Scotland

Scotland's papers: Glasgow 'mafia' and police moonlighting

The Scotsman leads with claims by the Conservative Scottish Secretary David Mundell that Nicola Sturgeon is "maximising uncertainty and damaging prosperity" by "touting" a second independence referendum.

The former head of Citizens Advice Scotland has denied claims it was run by a "Glasgow Mafia" as he spoke for the first time about a damning report into the independent advice network. Dominic Notarangelo quit as chair of the organisation after a review contained allegations of bullying, stormy eight-hour board meetings and a lack of adequate skills, says The Herald.

The National writes that Nicola Sturgeon has unveiled £100m of extra funding to boost Scotland's economy and create jobs following the turmoil caused by the Brexit vote.

Meanwhile, on the same story, The Times says that the first minister has been accused of using "smoke and mirrors" after announcing what she claimed was a major infrastructure investment for the future - without saying it will be funded by money left over from last year's budget.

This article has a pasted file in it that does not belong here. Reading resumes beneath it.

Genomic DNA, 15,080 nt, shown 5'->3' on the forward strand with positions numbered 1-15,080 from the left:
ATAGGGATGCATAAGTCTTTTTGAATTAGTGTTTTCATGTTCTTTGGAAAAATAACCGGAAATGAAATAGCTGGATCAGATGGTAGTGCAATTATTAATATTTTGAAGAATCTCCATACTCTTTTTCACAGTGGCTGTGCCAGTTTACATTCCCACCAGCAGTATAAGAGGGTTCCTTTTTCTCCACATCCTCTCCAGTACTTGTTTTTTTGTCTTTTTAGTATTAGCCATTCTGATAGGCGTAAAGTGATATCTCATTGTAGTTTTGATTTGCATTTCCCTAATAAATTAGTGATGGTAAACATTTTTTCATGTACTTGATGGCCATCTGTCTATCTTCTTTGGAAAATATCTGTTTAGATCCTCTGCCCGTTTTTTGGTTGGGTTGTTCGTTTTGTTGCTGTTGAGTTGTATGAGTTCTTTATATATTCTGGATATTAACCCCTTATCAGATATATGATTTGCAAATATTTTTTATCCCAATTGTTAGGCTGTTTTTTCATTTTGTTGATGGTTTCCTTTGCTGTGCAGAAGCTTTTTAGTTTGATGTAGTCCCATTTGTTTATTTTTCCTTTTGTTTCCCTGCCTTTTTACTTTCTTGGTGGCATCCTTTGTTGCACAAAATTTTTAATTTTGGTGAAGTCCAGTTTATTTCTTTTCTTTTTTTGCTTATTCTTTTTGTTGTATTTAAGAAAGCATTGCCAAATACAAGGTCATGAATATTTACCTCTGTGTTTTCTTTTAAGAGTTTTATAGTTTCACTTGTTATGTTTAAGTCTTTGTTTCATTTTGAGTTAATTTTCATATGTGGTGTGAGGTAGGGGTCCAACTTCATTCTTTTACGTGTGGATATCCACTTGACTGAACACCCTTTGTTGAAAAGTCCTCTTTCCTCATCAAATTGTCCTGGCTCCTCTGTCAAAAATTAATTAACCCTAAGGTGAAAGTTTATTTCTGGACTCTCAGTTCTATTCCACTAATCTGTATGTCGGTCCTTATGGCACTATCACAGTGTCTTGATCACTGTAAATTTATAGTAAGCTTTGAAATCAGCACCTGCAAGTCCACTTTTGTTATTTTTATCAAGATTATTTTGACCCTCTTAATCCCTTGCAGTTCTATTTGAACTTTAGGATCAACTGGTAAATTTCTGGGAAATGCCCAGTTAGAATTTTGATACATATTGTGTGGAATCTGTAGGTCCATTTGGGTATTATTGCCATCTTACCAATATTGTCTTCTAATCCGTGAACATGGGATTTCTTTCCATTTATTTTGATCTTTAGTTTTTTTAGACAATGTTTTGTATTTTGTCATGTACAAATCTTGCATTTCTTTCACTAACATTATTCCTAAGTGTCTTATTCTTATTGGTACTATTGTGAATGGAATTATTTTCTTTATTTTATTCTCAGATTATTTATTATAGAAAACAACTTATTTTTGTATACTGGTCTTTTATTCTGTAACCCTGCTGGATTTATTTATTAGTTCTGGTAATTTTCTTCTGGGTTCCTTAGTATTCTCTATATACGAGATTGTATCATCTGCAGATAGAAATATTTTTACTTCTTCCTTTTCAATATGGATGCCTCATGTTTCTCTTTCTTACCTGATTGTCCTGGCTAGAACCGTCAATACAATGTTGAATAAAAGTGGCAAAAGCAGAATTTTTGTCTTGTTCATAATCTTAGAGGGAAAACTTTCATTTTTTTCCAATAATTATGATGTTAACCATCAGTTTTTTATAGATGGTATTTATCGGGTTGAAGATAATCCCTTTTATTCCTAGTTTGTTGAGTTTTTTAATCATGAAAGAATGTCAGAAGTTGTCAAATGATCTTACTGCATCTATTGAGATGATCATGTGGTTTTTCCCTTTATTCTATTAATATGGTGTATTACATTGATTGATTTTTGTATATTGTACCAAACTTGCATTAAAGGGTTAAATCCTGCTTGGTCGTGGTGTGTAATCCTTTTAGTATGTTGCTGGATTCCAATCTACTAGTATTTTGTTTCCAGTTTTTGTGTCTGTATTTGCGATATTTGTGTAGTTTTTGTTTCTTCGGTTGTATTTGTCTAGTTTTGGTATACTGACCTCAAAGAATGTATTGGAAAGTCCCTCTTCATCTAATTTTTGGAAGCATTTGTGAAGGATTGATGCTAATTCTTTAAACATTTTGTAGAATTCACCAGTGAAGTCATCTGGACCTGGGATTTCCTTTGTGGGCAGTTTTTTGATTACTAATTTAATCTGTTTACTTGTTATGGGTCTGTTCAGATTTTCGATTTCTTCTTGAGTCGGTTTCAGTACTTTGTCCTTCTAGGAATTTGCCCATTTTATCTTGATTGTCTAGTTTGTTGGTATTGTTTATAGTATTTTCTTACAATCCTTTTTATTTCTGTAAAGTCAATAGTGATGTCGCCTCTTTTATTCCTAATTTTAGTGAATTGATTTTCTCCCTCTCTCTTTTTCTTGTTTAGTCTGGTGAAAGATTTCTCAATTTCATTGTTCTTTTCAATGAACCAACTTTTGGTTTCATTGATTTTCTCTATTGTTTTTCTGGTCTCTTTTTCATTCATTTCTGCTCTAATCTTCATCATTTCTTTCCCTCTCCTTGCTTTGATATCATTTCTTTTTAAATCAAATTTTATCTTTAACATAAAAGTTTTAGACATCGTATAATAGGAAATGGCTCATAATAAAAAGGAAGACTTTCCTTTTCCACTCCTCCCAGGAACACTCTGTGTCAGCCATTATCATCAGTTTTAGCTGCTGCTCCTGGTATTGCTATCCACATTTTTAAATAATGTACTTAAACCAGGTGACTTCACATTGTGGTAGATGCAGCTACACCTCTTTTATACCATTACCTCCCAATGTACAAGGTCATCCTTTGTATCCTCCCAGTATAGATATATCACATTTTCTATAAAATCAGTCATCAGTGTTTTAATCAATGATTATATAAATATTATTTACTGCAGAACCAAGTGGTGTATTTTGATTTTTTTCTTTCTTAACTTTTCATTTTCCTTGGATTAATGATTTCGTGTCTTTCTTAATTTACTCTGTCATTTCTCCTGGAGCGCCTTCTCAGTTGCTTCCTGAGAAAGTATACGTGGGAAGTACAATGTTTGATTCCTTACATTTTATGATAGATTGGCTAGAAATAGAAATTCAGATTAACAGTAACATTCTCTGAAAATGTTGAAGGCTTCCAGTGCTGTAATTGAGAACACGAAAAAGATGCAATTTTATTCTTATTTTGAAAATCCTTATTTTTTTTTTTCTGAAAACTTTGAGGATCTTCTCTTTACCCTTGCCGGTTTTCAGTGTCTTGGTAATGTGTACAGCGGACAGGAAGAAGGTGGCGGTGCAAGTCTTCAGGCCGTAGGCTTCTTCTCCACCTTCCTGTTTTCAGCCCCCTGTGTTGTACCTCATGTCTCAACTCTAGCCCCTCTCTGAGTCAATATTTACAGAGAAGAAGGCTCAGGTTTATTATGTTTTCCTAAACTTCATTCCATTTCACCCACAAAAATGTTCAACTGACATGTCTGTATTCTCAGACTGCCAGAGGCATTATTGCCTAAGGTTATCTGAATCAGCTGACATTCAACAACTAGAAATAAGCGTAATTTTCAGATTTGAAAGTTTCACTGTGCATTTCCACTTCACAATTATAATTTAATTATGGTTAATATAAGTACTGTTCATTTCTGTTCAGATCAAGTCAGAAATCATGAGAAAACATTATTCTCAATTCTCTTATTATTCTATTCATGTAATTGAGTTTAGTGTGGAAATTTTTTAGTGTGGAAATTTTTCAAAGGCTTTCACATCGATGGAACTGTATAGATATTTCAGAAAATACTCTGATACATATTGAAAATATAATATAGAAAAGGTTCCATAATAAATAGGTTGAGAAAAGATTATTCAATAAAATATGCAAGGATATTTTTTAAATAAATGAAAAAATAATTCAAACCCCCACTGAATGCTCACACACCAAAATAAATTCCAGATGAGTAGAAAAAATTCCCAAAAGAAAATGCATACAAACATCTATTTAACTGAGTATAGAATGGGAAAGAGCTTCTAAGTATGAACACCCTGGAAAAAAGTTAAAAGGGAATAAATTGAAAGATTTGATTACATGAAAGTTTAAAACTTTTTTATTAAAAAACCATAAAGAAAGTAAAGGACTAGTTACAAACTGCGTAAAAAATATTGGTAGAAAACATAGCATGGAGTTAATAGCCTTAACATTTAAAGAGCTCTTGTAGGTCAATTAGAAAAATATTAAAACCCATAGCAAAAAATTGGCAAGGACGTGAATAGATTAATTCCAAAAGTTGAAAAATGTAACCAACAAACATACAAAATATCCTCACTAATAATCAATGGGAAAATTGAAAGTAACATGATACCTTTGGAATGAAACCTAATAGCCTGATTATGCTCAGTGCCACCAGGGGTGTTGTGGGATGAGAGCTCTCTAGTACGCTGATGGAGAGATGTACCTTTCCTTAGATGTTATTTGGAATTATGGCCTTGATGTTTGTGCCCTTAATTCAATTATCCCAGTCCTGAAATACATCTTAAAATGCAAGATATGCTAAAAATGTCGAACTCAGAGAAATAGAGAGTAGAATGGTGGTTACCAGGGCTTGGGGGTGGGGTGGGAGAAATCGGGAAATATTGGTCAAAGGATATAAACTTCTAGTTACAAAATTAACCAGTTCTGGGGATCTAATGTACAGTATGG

Thousands of Scottish police officers are moonlighting in their spare time, claims the Scottish Daily Mail. The paper writes that figures have soared by 40% in the past three years, with officers taking up jobs as beauty therapists, shop assistants and joiners.

The Scottish Daily Express reports on the disappearance of eight golden eagles in the Monadhliath mountains over the past five years. The paper calls the area "the golden eagle equivalent of the Bermuda Triangle".

Police are investigating a "so-called Celtic fan" who said gassing was "too good" for the club's Israeli midfielder Nir Bitton, according to the Daily Record.

The Scottish Sun says a bouncer has appeared in court accused of biting Hibs star Jason Cummings as he celebrated Scottish Cup glory.

The Daily Star of Scotland leads with claims that the Olympic village has become a "hotbed of sex-starved sportsmen and women" looking to hook up.

The Press and Journal claims that Aberdeen City Council may have to spend millions of pounds on the promotion of Gaelic despite less than 7% of Aberdonians speaking the language.

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